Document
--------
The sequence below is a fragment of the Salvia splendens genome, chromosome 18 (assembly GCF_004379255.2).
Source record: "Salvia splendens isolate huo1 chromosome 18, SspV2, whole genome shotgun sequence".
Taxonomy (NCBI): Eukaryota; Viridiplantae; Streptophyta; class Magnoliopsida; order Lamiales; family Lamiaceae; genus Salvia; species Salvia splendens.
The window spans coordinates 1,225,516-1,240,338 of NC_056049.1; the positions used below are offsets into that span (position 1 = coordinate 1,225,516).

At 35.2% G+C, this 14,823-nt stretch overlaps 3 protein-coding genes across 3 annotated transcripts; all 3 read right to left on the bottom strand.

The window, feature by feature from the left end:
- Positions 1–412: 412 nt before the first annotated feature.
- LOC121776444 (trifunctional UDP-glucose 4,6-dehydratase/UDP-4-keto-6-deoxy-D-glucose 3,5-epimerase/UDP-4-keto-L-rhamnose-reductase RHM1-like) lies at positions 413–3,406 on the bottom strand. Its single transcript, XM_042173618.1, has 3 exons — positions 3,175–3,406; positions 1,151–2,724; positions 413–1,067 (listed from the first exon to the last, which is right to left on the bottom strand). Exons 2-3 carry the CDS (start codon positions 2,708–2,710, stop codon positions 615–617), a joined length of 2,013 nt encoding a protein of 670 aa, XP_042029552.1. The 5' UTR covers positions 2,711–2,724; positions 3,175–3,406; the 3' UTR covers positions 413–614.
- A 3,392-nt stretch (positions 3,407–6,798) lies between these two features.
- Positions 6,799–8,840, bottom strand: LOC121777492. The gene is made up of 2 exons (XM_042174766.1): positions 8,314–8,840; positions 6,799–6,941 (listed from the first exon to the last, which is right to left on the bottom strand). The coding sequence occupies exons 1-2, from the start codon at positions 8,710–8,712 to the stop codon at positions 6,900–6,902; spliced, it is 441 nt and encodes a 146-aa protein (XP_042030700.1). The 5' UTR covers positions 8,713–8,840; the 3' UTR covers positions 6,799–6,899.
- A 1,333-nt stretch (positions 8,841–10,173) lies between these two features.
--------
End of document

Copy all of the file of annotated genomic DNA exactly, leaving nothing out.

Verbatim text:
The sequence below is a fragment of the Salvia splendens genome, chromosome 18 (assembly GCF_004379255.2).
Source record: "Salvia splendens isolate huo1 chromosome 18, SspV2, whole genome shotgun sequence".
Taxonomy (NCBI): Eukaryota; Viridiplantae; Streptophyta; class Magnoliopsida; order Lamiales; family Lamiaceae; genus Salvia; species Salvia splendens.
The window spans coordinates 1,225,516-1,240,338 of NC_056049.1; the positions used below are offsets into that span (position 1 = coordinate 1,225,516).

At 35.2% G+C, this 14,823-nt stretch overlaps 3 protein-coding genes across 3 annotated transcripts; all 3 read right to left on the bottom strand.

The window, feature by feature from the left end:
- Positions 1–412: 412 nt before the first annotated feature.
- LOC121776444 (trifunctional UDP-glucose 4,6-dehydratase/UDP-4-keto-6-deoxy-D-glucose 3,5-epimerase/UDP-4-keto-L-rhamnose-reductase RHM1-like) lies at positions 413–3,406 on the bottom strand. Its single transcript, XM_042173618.1, has 3 exons — positions 3,175–3,406; positions 1,151–2,724; positions 413–1,067 (listed from the first exon to the last, which is right to left on the bottom strand). Exons 2-3 carry the CDS (start codon positions 2,708–2,710, stop codon positions 615–617), a joined length of 2,013 nt encoding a protein of 670 aa, XP_042029552.1. The 5' UTR covers positions 2,711–2,724; positions 3,175–3,406; the 3' UTR covers positions 413–614.
- A 3,392-nt stretch (positions 3,407–6,798) lies between these two features.
- Positions 6,799–8,840, bottom strand: LOC121777492. The gene is made up of 2 exons (XM_042174766.1): positions 8,314–8,840; positions 6,799–6,941 (listed from the first exon to the last, which is right to left on the bottom strand). The coding sequence occupies exons 1-2, from the start codon at positions 8,710–8,712 to the stop codon at positions 6,900–6,902; spliced, it is 441 nt and encodes a 146-aa protein (XP_042030700.1). The 5' UTR covers positions 8,713–8,840; the 3' UTR covers positions 6,799–6,899.
- A 1,333-nt stretch (positions 8,841–10,173) lies between these two features.